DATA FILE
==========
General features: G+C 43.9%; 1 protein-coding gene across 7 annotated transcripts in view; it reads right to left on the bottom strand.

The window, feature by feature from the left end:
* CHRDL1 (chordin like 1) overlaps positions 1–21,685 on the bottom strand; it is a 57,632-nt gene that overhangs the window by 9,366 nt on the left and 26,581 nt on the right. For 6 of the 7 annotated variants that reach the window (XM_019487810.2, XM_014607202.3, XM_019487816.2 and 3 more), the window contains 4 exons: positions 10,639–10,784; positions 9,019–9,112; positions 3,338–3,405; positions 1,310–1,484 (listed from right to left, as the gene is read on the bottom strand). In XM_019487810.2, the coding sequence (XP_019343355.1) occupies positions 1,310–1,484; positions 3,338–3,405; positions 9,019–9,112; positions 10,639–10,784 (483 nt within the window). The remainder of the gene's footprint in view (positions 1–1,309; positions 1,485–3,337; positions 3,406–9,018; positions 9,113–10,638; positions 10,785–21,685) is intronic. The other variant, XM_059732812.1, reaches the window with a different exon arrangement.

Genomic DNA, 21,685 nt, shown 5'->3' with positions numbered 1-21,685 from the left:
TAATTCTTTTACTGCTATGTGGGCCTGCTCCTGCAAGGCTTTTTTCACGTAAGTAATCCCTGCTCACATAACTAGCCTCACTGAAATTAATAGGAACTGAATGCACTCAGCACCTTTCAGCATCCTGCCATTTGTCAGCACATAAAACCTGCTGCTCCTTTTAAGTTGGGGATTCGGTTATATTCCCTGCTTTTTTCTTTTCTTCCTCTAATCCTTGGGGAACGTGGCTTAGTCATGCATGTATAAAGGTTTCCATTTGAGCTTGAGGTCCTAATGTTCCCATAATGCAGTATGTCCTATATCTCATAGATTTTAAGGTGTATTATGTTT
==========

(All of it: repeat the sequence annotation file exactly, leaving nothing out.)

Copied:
General features: G+C 43.9%; 1 protein-coding gene across 7 annotated transcripts in view; it reads right to left on the bottom strand.

The window, feature by feature from the left end:
* CHRDL1 (chordin like 1) overlaps positions 1–21,685 on the bottom strand; it is a 57,632-nt gene that overhangs the window by 9,366 nt on the left and 26,581 nt on the right. For 6 of the 7 annotated variants that reach the window (XM_019487810.2, XM_014607202.3, XM_019487816.2 and 3 more), the window contains 4 exons: positions 10,639–10,784; positions 9,019–9,112; positions 3,338–3,405; positions 1,310–1,484 (listed from right to left, as the gene is read on the bottom strand). In XM_019487810.2, the coding sequence (XP_019343355.1) occupies positions 1,310–1,484; positions 3,338–3,405; positions 9,019–9,112; positions 10,639–10,784 (483 nt within the window). The remainder of the gene's footprint in view (positions 1–1,309; positions 1,485–3,337; positions 3,406–9,018; positions 9,113–10,638; positions 10,785–21,685) is intronic. The other variant, XM_059732812.1, reaches the window with a different exon arrangement.

Genomic DNA, 21,685 nt, shown 5'->3' with positions numbered 1-21,685 from the left:
TAATTCTTTTACTGCTATGTGGGCCTGCTCCTGCAAGGCTTTTTTCACGTAAGTAATCCCTGCTCACATAACTAGCCTCACTGAAATTAATAGGAACTGAATGCACTCAGCACCTTTCAGCATCCTGCCATTTGTCAGCACATAAAACCTGCTGCTCCTTTTAAGTTGGGGATTCGGTTATATTCCCTGCTTTTTTCTTTTCTTCCTCTAATCCTTGGGGAACGTGGCTTAGTCATGCATGTATAAAGGTTTCCATTTGAGCTTGAGGTCCTAATGTTCCCATAATGCAGTATGTCCTATATCTCATAGATTTTAAGGTGTATTATGTTT